In the days since Walter Palmer, a Minnesota dentist and big game trophy hunter, was revealed to have killed a beloved and well-known male lion named Cecil outside a protected habitat in Zimbabwe, Cecil has become the face of the slaughtered trophy and Palmer has become the face of the brutal hunter.
This past weekend, Cecil’s face was featured among a group of endangered species projected in lights onto the side of the Empire State Building. The dentist, whom Zimbabwe wants to extradite on charges of illegal hunting, has become so globally reviled that he has gone into hiding. My guess is that if anyone finds him, it will be a tenacious booker from, say, the “Today Show” or “Good Morning America." Meanwhile, Zimbabwean officials have suspended hunting of lions, leopards and elephants outside the Hwange National Park. They have also announced that they are seeking a Pittsburgh doctor and hunter who, they say, illegally killed a lion. And on Monday, Delta Airlines announced that it would ban the shipment worldwide of all lion, leopard, elephant, rhinoceros and buffalo trophies as freight.
But while we wait to see what happens here, this tragic incident (and it is tragic) has prompted something remarkable: For the first time on such a wide scale — social media, TV, print — people are grappling with the grim reality of what big game hunting is.
Every lion or black rhino or bear that is hunted purely to be a trophy is a Cecil in some way — it may not be famous to tourists, but it is an animal that functions in the world, sometimes with its mates and its offspring, sometimes not. It is a sentient being, killed for no other reason than its value as an ornamental object to the hunter, as a conquest. It’s not being killed for food or protection.
I have never heard a rational justification for trophy hunting: “The animal was a danger to livestock, other animals, people.” Then have game wardens or wildlife officials dispatch the animal. “The animal population is too large to sustain itself." Again--have wildlife officials cull a herd. (And my favorite:) “Funds raised from auctioning off a hunt help fund wildlife protection efforts.” Really? How about auctioning off an up-close photo safari? How about fundraising without sacrificing a member of the species you’re trying to raise money to save?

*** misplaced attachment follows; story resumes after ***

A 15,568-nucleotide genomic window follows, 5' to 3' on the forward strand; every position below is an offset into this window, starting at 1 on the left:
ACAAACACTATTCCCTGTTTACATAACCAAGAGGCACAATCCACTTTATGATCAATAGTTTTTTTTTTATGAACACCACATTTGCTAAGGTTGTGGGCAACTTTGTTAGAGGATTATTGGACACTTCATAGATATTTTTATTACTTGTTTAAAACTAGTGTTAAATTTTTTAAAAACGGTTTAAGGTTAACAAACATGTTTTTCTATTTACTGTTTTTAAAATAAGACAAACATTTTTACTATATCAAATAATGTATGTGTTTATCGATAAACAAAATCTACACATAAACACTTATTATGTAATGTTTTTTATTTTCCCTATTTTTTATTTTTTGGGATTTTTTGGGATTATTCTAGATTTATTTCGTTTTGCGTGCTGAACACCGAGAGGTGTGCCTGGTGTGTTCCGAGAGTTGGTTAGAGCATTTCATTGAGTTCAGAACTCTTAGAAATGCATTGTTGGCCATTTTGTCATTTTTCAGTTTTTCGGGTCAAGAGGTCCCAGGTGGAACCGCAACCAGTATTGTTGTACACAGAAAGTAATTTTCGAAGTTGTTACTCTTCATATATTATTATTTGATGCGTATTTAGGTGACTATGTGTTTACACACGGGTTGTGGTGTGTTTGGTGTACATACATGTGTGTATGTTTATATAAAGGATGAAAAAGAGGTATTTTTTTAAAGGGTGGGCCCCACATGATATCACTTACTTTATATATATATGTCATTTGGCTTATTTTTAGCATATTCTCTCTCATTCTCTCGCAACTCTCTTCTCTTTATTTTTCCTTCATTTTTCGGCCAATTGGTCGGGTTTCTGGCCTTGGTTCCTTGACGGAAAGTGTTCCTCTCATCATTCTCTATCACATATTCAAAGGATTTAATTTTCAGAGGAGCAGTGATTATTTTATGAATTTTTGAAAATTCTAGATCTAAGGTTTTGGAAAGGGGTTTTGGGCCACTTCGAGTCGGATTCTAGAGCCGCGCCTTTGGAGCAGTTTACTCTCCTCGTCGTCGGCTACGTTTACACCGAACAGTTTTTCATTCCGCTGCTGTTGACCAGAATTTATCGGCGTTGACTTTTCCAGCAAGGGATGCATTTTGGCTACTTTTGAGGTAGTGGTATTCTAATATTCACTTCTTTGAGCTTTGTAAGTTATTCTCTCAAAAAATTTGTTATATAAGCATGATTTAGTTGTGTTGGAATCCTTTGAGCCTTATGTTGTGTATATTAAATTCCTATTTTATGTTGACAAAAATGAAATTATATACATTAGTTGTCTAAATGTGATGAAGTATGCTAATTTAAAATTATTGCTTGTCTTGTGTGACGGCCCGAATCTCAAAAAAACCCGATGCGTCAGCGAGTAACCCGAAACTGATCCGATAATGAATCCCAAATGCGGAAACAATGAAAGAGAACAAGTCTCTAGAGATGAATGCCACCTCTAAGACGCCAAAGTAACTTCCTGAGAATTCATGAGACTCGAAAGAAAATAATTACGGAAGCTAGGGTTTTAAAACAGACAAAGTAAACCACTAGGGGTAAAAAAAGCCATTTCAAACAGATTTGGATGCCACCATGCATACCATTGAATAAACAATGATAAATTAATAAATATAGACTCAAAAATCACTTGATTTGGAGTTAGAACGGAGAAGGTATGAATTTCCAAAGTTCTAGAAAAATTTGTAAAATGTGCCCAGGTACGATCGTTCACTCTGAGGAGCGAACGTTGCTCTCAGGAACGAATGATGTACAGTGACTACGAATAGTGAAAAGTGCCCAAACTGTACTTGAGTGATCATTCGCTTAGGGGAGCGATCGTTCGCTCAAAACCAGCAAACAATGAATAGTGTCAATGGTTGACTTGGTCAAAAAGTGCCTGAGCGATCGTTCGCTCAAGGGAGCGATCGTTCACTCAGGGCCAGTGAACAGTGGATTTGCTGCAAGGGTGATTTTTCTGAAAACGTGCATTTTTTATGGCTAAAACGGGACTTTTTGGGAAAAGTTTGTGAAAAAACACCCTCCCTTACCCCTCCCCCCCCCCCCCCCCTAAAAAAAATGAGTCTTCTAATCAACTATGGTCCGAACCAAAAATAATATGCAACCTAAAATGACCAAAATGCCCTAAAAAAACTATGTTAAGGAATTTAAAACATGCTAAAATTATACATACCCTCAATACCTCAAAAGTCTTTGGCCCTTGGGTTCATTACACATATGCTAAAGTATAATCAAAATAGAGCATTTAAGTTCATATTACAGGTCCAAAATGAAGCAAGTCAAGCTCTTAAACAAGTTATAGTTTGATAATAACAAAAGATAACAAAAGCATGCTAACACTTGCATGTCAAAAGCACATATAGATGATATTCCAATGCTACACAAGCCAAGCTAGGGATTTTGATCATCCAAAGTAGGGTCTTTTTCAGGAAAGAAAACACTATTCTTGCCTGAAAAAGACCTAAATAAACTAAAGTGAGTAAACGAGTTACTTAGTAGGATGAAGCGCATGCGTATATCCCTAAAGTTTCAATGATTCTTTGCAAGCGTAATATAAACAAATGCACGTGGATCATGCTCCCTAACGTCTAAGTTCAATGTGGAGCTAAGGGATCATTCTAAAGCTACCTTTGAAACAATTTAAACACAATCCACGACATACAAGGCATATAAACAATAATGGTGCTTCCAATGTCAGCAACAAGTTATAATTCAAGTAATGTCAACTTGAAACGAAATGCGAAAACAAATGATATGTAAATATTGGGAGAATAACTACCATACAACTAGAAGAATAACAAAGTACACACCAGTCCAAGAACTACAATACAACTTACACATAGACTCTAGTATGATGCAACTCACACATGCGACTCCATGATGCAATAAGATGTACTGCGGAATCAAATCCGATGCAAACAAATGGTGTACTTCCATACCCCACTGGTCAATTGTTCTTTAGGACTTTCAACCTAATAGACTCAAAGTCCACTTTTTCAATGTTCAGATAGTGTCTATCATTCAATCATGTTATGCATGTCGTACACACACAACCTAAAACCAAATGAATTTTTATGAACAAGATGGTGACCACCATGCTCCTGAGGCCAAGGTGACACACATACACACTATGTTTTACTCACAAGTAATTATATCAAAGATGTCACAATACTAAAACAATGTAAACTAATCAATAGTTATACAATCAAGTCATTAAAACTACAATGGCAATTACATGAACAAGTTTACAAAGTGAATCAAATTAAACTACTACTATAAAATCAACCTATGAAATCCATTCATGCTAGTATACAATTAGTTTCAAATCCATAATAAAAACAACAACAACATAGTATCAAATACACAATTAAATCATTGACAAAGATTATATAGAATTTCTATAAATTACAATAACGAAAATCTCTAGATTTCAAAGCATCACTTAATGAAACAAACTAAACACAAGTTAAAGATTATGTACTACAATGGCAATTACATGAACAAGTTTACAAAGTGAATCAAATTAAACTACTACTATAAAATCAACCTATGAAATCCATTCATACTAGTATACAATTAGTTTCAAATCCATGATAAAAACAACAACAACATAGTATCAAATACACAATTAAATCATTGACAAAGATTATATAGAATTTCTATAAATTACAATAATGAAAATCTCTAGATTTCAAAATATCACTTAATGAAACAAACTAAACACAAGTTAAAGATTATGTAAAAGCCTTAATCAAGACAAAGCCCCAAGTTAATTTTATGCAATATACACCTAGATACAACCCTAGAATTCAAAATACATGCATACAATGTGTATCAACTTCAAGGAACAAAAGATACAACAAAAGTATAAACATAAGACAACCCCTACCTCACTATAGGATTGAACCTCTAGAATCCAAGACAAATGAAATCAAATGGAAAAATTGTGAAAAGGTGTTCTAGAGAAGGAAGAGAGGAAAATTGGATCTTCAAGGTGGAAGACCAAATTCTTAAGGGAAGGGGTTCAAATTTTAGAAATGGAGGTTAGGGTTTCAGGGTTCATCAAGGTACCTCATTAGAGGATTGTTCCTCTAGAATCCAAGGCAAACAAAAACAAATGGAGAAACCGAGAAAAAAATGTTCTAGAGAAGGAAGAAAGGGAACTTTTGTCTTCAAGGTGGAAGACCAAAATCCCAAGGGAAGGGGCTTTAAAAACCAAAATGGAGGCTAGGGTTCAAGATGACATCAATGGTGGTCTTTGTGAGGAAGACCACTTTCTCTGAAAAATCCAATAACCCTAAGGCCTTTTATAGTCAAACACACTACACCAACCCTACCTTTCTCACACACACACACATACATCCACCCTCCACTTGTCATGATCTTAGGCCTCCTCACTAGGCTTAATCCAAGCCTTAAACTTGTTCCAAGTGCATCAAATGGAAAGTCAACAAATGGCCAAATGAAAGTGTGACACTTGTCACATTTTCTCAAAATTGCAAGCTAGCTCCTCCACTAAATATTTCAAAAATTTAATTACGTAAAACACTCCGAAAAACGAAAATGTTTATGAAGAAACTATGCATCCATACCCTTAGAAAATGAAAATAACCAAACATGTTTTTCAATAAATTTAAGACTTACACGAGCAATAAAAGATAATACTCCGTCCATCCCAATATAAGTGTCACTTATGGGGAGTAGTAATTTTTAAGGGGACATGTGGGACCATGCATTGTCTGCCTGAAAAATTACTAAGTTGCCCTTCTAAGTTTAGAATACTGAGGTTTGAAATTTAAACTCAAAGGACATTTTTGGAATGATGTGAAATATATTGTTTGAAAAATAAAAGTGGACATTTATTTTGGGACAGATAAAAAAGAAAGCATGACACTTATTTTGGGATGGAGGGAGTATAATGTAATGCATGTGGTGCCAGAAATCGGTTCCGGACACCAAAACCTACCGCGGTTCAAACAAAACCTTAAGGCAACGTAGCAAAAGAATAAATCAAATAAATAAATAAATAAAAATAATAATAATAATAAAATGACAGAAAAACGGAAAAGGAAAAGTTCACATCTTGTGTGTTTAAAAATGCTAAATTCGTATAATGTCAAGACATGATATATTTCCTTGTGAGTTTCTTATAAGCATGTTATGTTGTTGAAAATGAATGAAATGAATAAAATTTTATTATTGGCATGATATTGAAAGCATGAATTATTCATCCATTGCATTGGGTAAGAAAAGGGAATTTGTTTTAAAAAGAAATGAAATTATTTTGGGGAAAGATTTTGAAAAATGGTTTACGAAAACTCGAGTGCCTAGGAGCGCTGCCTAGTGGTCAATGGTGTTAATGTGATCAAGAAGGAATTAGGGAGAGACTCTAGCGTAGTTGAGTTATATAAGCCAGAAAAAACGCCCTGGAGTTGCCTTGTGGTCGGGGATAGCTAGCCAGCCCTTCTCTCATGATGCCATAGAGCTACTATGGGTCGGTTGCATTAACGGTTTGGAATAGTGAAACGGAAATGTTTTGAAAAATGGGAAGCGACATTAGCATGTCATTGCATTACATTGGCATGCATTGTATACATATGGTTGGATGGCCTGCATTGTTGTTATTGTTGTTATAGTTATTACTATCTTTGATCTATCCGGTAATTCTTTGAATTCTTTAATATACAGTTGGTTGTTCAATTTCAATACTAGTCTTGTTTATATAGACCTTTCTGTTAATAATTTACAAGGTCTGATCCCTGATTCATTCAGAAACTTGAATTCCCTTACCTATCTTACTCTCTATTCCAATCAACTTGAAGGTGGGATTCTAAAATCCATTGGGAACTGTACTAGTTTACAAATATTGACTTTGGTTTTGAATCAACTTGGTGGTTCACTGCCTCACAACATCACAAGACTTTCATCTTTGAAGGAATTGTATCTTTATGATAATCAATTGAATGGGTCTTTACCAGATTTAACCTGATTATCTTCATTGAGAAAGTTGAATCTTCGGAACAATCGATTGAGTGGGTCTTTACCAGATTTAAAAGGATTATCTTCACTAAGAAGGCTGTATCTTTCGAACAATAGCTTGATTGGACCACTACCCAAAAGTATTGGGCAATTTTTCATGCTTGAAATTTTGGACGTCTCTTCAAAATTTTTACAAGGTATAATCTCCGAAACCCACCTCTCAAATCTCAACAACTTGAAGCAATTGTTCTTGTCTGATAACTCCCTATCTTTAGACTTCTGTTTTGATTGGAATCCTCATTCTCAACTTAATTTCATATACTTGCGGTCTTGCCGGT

This morning, I heard a hunter interviewed on a talk show say that people wrongly believe that hunters don’t respect the animals they hunt. Oh, I think hunters respect the power, the speed, the exoticism of the animals they choose to take down. What they don’t respect is their right to live.
Hunting restrictions are usually tied to populations of animals. African elephants are endangered — and killed illegally for their ivory. So there are all sort of restrictions on killing elephants. But lions are not endangered so they can be killed.
By that logic, theoretically, what was the big deal about taking Cecil? There are plenty more lions. The fact that Cecil had a specific identity — to humans — made his killing more ghastly. But it shouldn’t have. We should value all animals and decide that their lives should not be taken purely for fun. And that is what trophy hunting is. It’s about killing to get a trophy.
Increasingly, people are more sensitive to protecting animals and deciding that enjoying these exotic creatures involves observing them, perhaps photographing them, but not about ending their existence so we can pose with a picture of a dead animal or hoist its head about a mantle.
I think trophy hunting should be outlawed the world over. But in the meantime, there is a proposed U.S. law that could be put into place that would recognize the fact that the population of lions is declining. Four years ago, a group of animal welfare organizations — including the Humane Society, the International Fund for Animal Welfare, and the Born Free Foundation — petitioned the U.S. Fish and Wildlife Service to classify lions as endangered. Those groups argued that the lions’ territorial range had been severely decimated by human encroachment and that their population numbers had declined 48% from 1980 when there were an estimated 75,800 to 2002 when there were no more than 39,000. The lion today only occupies 22% of its historical range.
The Fish and Wildlife Service decided late last year to propose listing the lion as threatened — a lesser category than “endangered” but a category that will put restrictions on the importation of lion parts (those trophies) from other countries. According to the animal welfare groups’ petition, of the 7,090 lion specimens (amounting to at least 5,600 lions) traded internationally between 1999 and 2008, more than half went to the U.S. At the very least, listing the African lion as threatened will put some much needed restrictions on hunting them.
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